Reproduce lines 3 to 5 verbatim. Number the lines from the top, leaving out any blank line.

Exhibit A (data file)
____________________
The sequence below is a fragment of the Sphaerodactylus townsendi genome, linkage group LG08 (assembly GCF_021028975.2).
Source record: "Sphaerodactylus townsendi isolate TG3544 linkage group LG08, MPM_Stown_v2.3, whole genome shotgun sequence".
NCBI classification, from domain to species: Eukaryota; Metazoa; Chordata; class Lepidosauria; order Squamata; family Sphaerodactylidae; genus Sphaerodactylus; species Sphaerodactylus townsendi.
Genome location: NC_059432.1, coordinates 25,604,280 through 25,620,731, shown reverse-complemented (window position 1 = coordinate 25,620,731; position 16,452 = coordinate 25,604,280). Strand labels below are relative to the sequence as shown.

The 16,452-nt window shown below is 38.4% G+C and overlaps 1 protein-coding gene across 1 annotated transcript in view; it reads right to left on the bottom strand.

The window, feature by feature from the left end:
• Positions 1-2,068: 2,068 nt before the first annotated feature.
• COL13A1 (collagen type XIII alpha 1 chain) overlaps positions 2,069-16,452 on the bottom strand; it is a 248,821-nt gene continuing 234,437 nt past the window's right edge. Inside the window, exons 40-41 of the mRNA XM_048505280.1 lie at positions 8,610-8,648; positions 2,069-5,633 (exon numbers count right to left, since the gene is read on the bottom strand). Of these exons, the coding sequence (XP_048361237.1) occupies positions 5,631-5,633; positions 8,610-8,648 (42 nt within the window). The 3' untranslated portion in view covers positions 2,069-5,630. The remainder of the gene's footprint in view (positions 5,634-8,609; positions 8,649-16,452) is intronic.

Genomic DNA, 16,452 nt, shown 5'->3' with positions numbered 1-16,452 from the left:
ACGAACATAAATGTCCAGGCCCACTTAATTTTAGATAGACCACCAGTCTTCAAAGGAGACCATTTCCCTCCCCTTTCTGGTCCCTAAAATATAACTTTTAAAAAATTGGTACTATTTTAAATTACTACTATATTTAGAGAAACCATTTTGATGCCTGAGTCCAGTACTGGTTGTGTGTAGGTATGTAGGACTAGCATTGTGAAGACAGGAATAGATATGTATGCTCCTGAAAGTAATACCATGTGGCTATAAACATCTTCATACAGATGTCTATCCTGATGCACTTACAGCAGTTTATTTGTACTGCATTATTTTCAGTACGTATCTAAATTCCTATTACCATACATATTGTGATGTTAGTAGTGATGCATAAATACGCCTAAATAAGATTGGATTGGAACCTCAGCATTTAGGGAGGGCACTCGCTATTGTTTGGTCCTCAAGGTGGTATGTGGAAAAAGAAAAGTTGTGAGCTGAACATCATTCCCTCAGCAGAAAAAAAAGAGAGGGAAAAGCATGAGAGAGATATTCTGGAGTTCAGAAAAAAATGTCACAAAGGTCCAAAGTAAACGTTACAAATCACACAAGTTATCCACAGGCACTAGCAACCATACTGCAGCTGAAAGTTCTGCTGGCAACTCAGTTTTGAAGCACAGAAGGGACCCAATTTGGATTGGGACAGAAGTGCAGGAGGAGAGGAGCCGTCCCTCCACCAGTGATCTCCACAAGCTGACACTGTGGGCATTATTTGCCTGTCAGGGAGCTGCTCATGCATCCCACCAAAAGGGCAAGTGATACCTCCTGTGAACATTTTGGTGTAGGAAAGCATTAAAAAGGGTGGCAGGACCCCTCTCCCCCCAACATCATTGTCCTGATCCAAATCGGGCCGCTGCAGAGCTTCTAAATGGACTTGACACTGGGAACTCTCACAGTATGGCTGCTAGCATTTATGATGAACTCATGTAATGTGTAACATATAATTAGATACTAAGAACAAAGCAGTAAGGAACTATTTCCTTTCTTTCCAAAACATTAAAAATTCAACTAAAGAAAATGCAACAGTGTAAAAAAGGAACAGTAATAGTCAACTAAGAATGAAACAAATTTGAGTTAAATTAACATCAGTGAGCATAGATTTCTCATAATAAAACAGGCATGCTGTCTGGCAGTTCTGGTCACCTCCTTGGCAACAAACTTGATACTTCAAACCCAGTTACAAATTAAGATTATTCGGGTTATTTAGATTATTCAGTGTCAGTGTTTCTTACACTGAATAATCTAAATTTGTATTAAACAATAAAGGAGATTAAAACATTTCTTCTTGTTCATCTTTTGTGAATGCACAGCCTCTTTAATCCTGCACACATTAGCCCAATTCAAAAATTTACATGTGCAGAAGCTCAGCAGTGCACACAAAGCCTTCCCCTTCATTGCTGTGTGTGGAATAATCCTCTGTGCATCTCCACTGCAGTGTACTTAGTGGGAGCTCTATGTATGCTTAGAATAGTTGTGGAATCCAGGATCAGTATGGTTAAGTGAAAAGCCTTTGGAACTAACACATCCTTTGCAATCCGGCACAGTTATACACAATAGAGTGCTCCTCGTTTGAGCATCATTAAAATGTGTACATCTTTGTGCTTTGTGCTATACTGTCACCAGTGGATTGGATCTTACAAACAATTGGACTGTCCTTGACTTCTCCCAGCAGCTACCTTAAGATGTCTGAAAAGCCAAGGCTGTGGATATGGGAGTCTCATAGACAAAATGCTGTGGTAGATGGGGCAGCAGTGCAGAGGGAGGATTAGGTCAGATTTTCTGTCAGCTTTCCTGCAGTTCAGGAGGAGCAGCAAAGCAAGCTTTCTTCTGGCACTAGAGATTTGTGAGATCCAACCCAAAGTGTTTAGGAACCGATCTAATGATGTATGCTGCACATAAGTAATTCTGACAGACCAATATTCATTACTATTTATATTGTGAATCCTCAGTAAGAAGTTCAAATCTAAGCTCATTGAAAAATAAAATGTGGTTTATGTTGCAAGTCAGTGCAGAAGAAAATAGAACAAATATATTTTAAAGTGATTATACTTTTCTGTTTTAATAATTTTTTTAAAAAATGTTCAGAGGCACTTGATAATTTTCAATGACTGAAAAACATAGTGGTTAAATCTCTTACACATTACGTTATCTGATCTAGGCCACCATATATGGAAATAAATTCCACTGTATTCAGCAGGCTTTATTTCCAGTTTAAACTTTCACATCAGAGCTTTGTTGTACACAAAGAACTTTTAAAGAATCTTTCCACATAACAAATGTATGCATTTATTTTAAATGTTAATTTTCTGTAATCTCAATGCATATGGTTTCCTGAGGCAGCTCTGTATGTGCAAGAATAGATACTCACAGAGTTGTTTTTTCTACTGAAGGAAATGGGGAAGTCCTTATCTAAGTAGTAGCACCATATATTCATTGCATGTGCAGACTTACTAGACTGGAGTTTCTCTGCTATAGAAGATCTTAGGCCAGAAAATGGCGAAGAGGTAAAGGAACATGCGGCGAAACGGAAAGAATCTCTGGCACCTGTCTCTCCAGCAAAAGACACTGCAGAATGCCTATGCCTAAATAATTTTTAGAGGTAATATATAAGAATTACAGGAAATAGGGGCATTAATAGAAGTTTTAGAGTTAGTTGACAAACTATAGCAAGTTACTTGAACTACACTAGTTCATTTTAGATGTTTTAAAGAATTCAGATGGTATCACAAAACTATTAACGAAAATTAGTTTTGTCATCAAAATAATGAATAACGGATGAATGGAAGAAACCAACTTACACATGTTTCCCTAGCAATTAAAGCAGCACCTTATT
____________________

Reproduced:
NCBI classification, from domain to species: Eukaryota; Metazoa; Chordata; class Lepidosauria; order Squamata; family Sphaerodactylidae; genus Sphaerodactylus; species Sphaerodactylus townsendi.
Genome location: NC_059432.1, coordinates 25,604,280 through 25,620,731, shown reverse-complemented (window position 1 = coordinate 25,620,731; position 16,452 = coordinate 25,604,280). Strand labels below are relative to the sequence as shown.

The 16,452-nt window shown below is 38.4% G+C and overlaps 1 protein-coding gene across 1 annotated transcript in view; it reads right to left on the bottom strand.